Carrying out significant repairs to a vehicle on private property does not count as ‘use’ for the purposes of compulsory motor insurance, the UK Supreme Court has ruled.
Ruling on a coverage dispute between property insurer AXA and motor insurer UK Insurance (UKI), which owns Churchill, over the liability of a mechanical fitter who caused a fire, the Supreme Court found that ‘use’ of a vehicle required “an element of control, management or operation”.
The mechanic at the centre of the case, Mr Holden, used the premises of his employer, Phoenix Engineering, to carry out repairs to his own immobilised vehicle. Sparks from the welding equipment he used for the repairs started a fire that caused substantial property damage.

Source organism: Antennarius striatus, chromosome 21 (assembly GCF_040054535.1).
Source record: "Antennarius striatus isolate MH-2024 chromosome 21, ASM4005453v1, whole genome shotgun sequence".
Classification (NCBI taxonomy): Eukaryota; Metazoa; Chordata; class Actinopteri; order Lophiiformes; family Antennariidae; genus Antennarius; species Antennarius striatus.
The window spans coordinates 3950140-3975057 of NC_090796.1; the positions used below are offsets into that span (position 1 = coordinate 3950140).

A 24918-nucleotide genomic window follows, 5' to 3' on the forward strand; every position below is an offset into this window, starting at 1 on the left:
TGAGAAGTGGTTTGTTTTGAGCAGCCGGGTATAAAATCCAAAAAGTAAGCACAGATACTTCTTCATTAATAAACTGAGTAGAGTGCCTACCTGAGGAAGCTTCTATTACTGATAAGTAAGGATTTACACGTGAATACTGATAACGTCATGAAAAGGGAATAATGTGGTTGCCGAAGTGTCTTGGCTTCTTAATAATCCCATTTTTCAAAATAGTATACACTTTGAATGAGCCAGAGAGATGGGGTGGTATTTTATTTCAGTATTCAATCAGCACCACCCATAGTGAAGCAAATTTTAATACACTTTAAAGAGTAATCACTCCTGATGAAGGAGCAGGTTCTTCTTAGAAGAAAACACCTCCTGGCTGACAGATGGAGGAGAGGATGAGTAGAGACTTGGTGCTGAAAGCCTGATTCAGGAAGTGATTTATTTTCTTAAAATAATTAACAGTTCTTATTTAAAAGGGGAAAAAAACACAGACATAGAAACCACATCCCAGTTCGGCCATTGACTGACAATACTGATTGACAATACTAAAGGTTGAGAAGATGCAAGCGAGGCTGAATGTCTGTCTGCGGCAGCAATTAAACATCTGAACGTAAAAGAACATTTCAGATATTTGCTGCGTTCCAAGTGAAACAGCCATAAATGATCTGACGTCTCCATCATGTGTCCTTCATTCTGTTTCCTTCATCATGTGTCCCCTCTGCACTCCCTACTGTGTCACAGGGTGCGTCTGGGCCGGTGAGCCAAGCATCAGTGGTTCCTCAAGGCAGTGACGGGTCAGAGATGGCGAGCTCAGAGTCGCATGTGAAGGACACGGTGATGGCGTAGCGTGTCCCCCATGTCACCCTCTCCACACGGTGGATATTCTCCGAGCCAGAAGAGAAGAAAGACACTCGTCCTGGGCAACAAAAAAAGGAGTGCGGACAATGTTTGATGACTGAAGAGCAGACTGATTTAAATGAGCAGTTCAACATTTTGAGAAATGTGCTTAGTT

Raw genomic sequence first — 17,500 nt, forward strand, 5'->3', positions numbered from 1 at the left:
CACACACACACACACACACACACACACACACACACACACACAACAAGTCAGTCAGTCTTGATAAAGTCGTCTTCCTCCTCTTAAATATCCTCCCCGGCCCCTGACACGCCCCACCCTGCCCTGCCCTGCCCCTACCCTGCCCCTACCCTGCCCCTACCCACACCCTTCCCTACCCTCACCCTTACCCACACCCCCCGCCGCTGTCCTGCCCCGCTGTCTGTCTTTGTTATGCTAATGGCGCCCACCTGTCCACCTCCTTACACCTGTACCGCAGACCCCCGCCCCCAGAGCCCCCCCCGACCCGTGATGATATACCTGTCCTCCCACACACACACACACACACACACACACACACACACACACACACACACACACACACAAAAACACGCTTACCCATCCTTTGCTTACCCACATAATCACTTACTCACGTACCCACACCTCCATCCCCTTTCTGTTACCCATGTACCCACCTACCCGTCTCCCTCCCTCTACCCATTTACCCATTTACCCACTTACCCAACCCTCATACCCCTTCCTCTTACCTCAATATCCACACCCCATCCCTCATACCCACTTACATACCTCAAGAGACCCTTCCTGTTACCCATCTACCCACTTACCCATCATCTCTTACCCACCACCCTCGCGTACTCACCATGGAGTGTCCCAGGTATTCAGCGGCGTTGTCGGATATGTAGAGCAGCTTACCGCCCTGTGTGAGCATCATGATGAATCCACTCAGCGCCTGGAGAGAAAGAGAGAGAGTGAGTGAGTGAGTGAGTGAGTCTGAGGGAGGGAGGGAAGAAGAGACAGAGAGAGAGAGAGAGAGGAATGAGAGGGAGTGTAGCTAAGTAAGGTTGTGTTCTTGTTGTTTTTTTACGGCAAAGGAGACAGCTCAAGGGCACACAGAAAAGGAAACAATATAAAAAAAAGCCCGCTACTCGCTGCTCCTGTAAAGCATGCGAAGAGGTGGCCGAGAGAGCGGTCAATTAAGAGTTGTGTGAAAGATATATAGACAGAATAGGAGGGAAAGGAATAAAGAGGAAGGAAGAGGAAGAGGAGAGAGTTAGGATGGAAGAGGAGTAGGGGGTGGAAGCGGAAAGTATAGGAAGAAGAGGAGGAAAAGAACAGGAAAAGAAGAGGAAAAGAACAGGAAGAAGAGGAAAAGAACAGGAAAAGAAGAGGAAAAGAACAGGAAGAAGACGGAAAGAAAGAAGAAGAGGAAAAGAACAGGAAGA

Phoenix’s property insurer, AXA, paid out more than £2 million to cover the fire damage, and then brought a subrogated claim against Holden, whose only cover was his motor insurance policy underwritten by UKI.
The Supreme Court had to rule on whether the fire damage arose from Holden’s ‘use’ of the vehicle that he was working on and had motor insurance cover for.
Finding that his ‘use’ didn’t meet the purposes of compulsory motor insurance, the Supreme Court held that “the causal connection is too remote … it was Mr Holden’s alleged negligence in carrying out the repairs and not the prior use of the car as a means of transport which caused the relevant damage”.
Law firm BLM said the ruling provided welcome clarity about the circumstances in which a liability may properly be described as having arisen out of the ‘use’ of a vehicle.